Sunday 9 February
On the Shinkansen to Tokyo
Just before 7am this morning, I tip-toed off for a final, early morning onsen. For a short while, I had the whole outdoor area to myself (made up of a tier of three baths) and so I submerged myself in the warmth of the furthest pool. There, the only sounds were of the onsen water trickling in, the river flowing by in the valley below and my breathing. The hot water enveloped the bare skin of my body, while tiny snowflakes stung my face and hands; the rough rock of the mountainside under my palms grounding me there. And breathe… After that pretty special start to the day, breakfast: French toast and fresh fruit, followed by tofu, red beans and shiitake mushrooms. Meeting downstairs in the warm, wooded lobby, we were waved off by the ever-polite staff as we left for the train station. One vending-machine-ready banana latte later, and here we are, on the Shinkansen to Tokyo for our final day in Japan. Today’s also the first time I’ve worm “civilian clothes”, having spent all week in base layers, snow gear and hiking boots. As we approach Japan’s capital city – and its almost 14,000,000 inhabitants – the sun is shining and the snow is disappearing…
Hyatt Regency Tokyo
After arriving into Tokyo, we took a taxi to Shinjuku for lunch: “okonomiyaki”, which basically means “what you like, grilled”, what’s not to like? After lunch, we walked to Tokyo’s Meiji Shrine, a Shinto shrine in Yoyogi Park, before finding ourselves at Toyko’s famous Shibuya Scramble Crossing, supposedly the busiest intersection in the world. After surviving the Scramble, we entered Shibuya Scramble Square – a 230 metre skyscraper connected to Shibuya Station, riding the lift to its top floor, complete with open air viewing platform. The views across the sprawling capital gave a real sense of the city’s landscape (and is the best view of Tokyo according to my trusted sources). It was from this very place that I, like Isabella Bird almost 150 years ago, had my first glimpse of Mount Fuji – and at sunset, at that: ooft. After the briefest of sit-downs at our hotel (hyatt.com) I performed a final wardrobe change and headed for downtown Tokyo by night. It was on this, our final night in Japan, that I lived out my Lost In Translation-shaped fantasy: we did karaoke, in a private booth, overlooking Tokyo at night. It was a highlight among highlights. After karaoke, there was only one thing left: visit Goldfinger, the city’s famous lez/bi bar (the very one that Elliot Page visits in Gaycation). It was quiet when we arrived, but the place itself is perfect: cosy, kitschy, Uh Huh Her poster-adorned – and complete with a stage, a karaoke stage. One drink later and myself and Matt were mid-10/10 performance of Avril Lavigne’s Sk8r Boi to an adoring crowd. (We later got caught up in the glory and utterly destroyed Kelly Clarkson’s Since U Been Gone). As Sunday became Monday, we said our goodbyes to Goldfinger, leaving an issue of DIVA in our wake…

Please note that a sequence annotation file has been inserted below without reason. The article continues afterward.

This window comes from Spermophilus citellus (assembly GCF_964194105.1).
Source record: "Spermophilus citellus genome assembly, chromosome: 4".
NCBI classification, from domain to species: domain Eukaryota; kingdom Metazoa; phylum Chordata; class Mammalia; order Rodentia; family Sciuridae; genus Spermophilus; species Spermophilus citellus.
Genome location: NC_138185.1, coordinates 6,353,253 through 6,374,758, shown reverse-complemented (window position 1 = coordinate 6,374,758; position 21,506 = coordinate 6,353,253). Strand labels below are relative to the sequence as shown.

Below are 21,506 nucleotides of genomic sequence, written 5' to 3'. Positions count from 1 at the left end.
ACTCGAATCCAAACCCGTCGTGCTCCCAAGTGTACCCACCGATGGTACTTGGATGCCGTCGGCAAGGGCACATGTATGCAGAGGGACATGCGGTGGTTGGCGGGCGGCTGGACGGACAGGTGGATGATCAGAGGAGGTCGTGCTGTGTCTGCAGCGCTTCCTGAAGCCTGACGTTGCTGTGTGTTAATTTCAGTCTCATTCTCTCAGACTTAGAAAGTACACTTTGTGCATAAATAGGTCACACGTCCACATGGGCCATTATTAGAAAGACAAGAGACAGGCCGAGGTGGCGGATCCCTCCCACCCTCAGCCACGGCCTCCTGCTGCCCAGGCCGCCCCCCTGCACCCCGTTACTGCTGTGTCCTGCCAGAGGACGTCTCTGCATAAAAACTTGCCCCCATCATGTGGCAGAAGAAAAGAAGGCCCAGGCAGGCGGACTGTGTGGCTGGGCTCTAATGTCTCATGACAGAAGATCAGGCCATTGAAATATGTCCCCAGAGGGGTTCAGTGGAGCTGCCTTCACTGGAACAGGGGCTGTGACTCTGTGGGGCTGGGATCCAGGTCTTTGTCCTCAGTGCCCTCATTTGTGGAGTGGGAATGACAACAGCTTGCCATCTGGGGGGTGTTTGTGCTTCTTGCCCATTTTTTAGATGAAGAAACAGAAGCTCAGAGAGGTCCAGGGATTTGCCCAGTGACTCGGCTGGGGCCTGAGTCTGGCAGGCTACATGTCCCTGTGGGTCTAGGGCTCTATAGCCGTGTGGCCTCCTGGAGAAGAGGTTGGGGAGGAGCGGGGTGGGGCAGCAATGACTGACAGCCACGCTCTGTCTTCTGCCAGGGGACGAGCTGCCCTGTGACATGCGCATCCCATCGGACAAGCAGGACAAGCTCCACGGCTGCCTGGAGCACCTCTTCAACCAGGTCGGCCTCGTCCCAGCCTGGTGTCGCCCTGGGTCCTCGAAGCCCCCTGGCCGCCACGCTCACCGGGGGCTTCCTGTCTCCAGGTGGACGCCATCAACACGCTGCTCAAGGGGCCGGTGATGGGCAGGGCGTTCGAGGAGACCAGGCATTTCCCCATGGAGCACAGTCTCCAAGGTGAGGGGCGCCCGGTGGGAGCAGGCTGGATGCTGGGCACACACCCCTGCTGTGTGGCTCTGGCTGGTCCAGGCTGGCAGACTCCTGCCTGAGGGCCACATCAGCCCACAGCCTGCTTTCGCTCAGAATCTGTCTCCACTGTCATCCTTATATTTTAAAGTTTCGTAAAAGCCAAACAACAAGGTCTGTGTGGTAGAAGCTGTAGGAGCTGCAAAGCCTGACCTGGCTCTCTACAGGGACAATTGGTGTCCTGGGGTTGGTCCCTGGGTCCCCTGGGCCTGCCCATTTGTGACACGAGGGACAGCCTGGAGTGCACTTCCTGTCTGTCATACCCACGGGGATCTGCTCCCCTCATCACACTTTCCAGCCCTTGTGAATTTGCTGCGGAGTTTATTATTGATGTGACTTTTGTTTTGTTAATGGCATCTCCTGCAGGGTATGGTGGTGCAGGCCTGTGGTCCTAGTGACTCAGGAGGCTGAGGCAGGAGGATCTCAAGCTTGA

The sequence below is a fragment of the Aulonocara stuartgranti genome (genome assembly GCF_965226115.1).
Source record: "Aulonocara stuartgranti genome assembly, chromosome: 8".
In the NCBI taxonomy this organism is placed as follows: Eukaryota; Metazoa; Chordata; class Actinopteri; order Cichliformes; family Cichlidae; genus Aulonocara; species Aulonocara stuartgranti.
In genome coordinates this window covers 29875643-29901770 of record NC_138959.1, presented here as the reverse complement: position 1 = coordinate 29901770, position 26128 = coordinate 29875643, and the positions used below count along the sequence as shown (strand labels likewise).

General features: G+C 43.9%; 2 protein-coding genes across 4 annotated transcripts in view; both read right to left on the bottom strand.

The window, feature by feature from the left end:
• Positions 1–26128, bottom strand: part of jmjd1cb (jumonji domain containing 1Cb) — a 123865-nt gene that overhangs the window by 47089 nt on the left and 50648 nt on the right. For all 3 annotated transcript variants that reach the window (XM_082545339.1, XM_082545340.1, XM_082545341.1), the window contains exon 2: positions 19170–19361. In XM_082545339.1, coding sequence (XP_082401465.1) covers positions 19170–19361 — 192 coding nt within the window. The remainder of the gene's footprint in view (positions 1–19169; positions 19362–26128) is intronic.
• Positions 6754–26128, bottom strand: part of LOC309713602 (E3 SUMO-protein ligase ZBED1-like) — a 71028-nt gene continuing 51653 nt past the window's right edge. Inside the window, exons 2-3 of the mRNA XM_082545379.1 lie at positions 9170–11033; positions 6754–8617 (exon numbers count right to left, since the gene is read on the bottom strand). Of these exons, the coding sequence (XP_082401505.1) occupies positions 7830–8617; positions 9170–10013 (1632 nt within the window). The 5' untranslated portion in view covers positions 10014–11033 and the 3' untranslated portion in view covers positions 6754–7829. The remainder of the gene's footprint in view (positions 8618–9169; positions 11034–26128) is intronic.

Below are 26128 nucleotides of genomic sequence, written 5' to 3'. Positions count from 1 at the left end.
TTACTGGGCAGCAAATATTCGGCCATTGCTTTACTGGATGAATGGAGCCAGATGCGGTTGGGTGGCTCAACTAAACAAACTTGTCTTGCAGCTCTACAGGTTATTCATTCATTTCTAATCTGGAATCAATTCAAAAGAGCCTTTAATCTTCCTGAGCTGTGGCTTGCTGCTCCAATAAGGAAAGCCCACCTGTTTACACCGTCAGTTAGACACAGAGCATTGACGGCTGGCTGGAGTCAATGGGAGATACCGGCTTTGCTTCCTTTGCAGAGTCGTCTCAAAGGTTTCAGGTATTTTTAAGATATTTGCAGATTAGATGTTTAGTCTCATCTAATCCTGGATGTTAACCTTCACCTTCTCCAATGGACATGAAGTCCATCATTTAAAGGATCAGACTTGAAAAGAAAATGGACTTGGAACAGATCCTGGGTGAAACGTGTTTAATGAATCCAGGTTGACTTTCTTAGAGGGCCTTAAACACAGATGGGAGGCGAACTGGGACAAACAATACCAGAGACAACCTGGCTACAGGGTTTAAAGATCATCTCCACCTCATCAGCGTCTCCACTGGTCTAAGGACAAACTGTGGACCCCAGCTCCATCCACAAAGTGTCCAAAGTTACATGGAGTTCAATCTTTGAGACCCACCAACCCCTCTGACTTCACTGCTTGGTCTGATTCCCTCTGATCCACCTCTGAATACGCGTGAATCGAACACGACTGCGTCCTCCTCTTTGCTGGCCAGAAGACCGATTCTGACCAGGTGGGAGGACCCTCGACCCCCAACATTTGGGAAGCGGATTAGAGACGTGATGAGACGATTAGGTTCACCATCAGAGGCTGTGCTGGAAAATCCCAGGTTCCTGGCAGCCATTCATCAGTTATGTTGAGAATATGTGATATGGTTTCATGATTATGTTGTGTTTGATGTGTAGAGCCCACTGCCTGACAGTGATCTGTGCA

Monday 10 February
On a Finnair flight, somewhere over Russia
This morning we all woke up feeling a little rough around the edges, but I just about patched myself up with a breakfast of pancakes and green tea before we all bundled into a taxi to the airport an hour’s drive away. Checked in, (and one mad dash around the Pokémon store later) we said our thank yous and goodbyes to Kaori-san and made our way to the gate. And just like that, we’re now just an hour and a half away from landing back in London. As the smell of coffee fills the cabin once more, I take a moment to try and absorb everything I’ve experienced, quickly realising I’ve officially run out of adjectives sufficient enough to describe it. I wonder if Isabella Bird felt the same sense of awe reflecting on her own trip to Japan? Either way, I’m pretty sure I’m awe-struck enough for the both of us.
For more information on travelling to Japan, including the latest Covid-19 measures, check out the Japan National Tourist Organisation at japan.travel. Flights were kindly provided by Finnair. Finnair flies to Tokyo via Helsinki with fares from £700 in Economy Class, including all taxes and charges. For terms and conditions, and to book, visit finnair.com.
Only reading DIVA online? You’re missing out. For more news, reviews and commentary, check out the latest issue. It’s pretty badass, if we do say so ourselves.